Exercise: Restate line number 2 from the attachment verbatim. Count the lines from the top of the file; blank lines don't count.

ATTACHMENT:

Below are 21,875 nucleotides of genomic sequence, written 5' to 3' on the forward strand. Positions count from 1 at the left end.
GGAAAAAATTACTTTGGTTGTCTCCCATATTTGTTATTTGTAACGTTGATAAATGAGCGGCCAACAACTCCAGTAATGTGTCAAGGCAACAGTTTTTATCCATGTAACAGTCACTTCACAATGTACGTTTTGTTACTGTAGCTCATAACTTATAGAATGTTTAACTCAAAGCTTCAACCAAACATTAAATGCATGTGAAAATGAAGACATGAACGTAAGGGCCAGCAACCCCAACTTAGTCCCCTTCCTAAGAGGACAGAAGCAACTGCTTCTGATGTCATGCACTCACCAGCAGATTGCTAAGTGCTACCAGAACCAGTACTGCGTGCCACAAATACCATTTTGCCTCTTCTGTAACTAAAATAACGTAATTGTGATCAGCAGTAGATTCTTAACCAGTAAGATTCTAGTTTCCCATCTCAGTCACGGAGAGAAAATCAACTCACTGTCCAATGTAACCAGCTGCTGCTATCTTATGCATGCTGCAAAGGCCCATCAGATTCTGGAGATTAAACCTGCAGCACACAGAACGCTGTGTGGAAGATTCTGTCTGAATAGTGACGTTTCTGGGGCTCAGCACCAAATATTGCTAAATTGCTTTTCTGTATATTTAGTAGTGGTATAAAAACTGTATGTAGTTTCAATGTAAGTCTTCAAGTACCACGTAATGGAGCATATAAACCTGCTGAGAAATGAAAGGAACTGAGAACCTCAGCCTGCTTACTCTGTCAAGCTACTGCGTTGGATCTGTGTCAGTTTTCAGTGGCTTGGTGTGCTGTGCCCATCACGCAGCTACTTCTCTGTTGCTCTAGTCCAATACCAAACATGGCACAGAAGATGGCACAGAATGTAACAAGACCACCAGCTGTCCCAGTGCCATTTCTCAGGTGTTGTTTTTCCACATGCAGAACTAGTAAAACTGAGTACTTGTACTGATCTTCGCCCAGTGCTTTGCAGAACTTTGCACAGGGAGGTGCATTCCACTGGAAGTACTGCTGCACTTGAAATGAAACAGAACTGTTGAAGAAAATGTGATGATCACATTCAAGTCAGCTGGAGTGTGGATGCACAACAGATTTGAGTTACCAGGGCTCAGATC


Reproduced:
GGAAAAAATTACTTTGGTTGTCTCCCATATTTGTTATTTGTAACGTTGATAAATGAGCGGCCAACAACTCCAGTAATGTGTCAAGGCAACAGTTTTTATCCATGTAACAGTCACTTCACAATGTACGTTTTGTTACTGTAGCTCATAACTTATAGAATGTTTAACTCAAAGCTTCAACCAAACATTAAATGCATGTGAAAATGAAGACATGAACGTAAGGGCCAGCAACCCCAACTTAGTCCCCTTCCTAAGAGGACAGAAGCAACTGCTTCTGATGTCATGCACTCACCAGCAGATTGCTAAGTGCTACCAGAACCAGTACTGCGTGCCACAAATACCATTTTGCCTCTTCTGTAACTAAAATAACGTAATTGTGATCAGCAGTAGATTCTTAACCAGTAAGATTCTAGTTTCCCATCTCAGTCACGGAGAGAAAATCAACTCACTGTCCAATGTAACCAGCTGCTGCTATCTTATGCATGCTGCAAAGGCCCATCAGATTCTGGAGATTAAACCTGCAGCACACAGAACGCTGTGTGGAAGATTCTGTCTGAATAGTGACGTTTCTGGGGCTCAGCACCAAATATTGCTAAATTGCTTTTCTGTATATTTAGTAGTGGTATAAAAACTGTATGTAGTTTCAATGTAAGTCTTCAAGTACCACGTAATGGAGCATATAAACCTGCTGAGAAATGAAAGGAACTGAGAACCTCAGCCTGCTTACTCTGTCAAGCTACTGCGTTGGATCTGTGTCAGTTTTCAGTGGCTTGGTGTGCTGTGCCCATCACGCAGCTACTTCTCTGTTGCTCTAGTCCAATACCAAACATGGCACAGAAGATGGCACAGAATGTAACAAGACCACCAGCTGTCCCAGTGCCATTTCTCAGGTGTTGTTTTTCCACATGCAGAACTAGTAAAACTGAGTACTTGTACTGATCTTCGCCCAGTGCTTTGCAGAACTTTGCACAGGGAGGTGCATTCCACTGGAAGTACTGCTGCACTTGAAATGAAACAGAACTGTTGAAGAAAATGTGATGATCACATTCAAGTCAGCTGGAGTGTGGATGCACAACAGATTTGAGTTACCAGGGCTCAGATC